To the problem of them having limited lenses in stock - Shops only have so much storage space, so they only stock what they can shift quickly. If they get a lens in and it sits in the back of the shop for a year, that's both wasted storage space, and money locked up in a product instead of being used to buy new stock etc. Cameras only make up a small percentage of their sales, and very expensive camera lenses make up an even smaller amount of their sales.
So they stock the more common things, and order in the others when they're needed. It's a perfectly reasonable business model, that almost all shops employ. Lets face it, why would you stock something you sell maybe one of a year, when you can stock things you sell 2-3 times every month? Supply and demand. :)
Source: Family owns a shop which I help administrate. The area we work in has literally tens of thousands of different products, we only have space for a few thousand. So we stock the ones that shift quickly, and order in less common items when customers ask for them. This saves us spending thousands of pounds more on more storage space and more stock, hence helping keep the prices as low as possible by reducing costs and allowing us to put discounts on the items.
no, not really. you haven't answered the question at all which is actually your main complaint.
Originally Posted by DonSchap
i appreciate your frustration, sort of, but you need to make a logical case for it rather than just emotional babble.
Originally Posted by Rooz
I went to the local brick and mortar shop to handle and test out the A900 as compared to the FF Canon and Nikon. Before making the decision on which manufacturer/model to plunk down $3K on and countless thousands on future lens/accessory purchases, I wanted to see and feel what I had been reading about on-line. Call me a tire kicker, Rooz, but many people want to have that tactile experience of what they're buying.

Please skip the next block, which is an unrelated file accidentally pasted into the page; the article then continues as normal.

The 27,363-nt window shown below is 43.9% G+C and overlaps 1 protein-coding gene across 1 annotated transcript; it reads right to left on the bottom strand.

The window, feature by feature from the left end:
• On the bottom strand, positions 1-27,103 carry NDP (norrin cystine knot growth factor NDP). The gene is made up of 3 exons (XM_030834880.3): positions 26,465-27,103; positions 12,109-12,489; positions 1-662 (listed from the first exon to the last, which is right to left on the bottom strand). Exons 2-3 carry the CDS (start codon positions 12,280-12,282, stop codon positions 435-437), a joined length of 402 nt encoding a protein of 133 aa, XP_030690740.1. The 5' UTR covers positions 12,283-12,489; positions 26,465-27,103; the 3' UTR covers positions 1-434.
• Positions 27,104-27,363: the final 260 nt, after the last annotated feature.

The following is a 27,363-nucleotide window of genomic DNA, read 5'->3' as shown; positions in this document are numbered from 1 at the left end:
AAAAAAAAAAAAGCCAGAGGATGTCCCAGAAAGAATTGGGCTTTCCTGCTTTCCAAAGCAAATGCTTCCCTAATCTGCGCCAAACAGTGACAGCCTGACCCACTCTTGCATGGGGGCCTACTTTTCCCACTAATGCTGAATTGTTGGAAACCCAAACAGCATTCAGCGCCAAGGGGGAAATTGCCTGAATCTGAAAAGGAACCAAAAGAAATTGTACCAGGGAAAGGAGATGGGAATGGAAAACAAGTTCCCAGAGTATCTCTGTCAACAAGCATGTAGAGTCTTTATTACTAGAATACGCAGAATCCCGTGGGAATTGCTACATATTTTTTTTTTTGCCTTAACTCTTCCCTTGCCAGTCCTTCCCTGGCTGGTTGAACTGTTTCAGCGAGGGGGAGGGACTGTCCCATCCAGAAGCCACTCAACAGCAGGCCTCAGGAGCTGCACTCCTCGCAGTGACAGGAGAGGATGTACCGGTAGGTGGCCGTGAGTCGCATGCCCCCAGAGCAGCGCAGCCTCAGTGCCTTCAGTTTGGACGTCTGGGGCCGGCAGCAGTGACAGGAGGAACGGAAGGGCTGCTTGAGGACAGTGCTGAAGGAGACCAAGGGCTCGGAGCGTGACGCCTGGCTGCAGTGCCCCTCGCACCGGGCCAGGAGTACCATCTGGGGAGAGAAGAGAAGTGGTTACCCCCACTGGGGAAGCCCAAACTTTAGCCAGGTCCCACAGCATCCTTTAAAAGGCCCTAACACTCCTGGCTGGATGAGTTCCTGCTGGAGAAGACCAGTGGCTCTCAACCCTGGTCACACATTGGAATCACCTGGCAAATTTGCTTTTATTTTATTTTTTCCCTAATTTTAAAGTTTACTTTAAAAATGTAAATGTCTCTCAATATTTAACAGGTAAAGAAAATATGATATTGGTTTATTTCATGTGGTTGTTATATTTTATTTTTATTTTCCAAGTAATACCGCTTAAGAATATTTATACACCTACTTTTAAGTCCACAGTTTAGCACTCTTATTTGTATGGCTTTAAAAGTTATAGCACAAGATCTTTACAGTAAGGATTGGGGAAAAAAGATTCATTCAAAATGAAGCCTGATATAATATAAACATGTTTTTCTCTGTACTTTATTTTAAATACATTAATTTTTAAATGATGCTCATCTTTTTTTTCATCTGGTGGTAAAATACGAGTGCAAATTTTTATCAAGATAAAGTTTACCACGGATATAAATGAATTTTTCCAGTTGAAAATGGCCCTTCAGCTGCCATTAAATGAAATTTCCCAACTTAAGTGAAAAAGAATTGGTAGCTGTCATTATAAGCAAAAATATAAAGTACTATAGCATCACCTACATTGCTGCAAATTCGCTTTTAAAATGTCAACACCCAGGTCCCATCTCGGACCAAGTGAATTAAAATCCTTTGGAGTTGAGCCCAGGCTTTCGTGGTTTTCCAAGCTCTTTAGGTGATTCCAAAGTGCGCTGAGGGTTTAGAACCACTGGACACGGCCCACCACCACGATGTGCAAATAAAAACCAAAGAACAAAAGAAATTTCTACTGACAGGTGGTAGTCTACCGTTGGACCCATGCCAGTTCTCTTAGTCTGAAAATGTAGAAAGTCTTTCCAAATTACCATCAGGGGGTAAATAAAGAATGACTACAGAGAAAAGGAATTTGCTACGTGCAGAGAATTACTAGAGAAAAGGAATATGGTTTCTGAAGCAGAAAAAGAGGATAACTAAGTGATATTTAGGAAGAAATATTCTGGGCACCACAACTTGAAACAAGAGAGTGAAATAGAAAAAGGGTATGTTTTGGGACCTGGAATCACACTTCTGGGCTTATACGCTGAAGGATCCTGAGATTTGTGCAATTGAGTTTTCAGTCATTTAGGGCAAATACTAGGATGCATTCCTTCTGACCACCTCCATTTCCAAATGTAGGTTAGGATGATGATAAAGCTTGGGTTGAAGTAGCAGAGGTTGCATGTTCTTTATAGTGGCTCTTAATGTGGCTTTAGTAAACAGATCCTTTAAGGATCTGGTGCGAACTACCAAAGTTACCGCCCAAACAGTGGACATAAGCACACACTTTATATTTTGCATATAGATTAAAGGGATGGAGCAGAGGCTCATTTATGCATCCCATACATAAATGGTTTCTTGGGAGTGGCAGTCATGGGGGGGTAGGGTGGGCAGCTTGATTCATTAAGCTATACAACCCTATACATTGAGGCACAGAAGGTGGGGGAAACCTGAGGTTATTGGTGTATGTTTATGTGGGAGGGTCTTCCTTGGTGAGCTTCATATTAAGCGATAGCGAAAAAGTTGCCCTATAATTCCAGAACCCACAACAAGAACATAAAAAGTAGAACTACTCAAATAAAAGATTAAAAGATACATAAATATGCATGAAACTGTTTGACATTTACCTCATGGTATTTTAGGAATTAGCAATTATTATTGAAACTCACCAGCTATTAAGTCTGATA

I went to the local shop on the day they advertised having an authorized Sony rep on hand to demonstrate and answer questions. While knowledgeable about the menu functions and most of the A900 functions, the Sony rep missed a lot ... kinda like the manual that accompanies the camera. For example, the preview button was demonstrated as simply pushing the preview button and then adjusting the settings on screen. Neither the rep nor the manual mentioned that by pressing and holding the preview button while looking through the view finder, you can see your aperature setting/DOF and adjust the aperature while visually seeing the changed DOF.
So, I get the feeling that the authorized Sony camera rep is someone who has read the manual, probably attended a 1-2 hour Sony training seminar to handle the product, but otherwise is not a photographer.
I don't think I elaborated on this very much before, but part of the reason I left is because I wonder how serious Sony is about the DSLR line. Sometimes it feels like Minolta had some really great stuff which made Sony very attractive out of the gate, but since then they have sorta let the products die on the vine. The lack of much needed announcements at PMA was pretty much the nail in the coffin for me, and the re-release of the A200-350 line with wimpier bodies only made me feel like I had made the right decision to leave.
Sony is an electronics company. They used to make superior products and have a decent name. However most of their stuff today is mediocre and overpriced. That is a great way to make lots of money. The Sony Style stores, as Rooz said, probably don't make much money at all of DSLR sales. And I'm sure 75% of those sales are of the entry level cameras and DT lenses. Really maybe more like 95%. It isn't worth the money to maintain staff and inventory for the 2 guys that walk in every month that are interested in A700/A900/good lenses.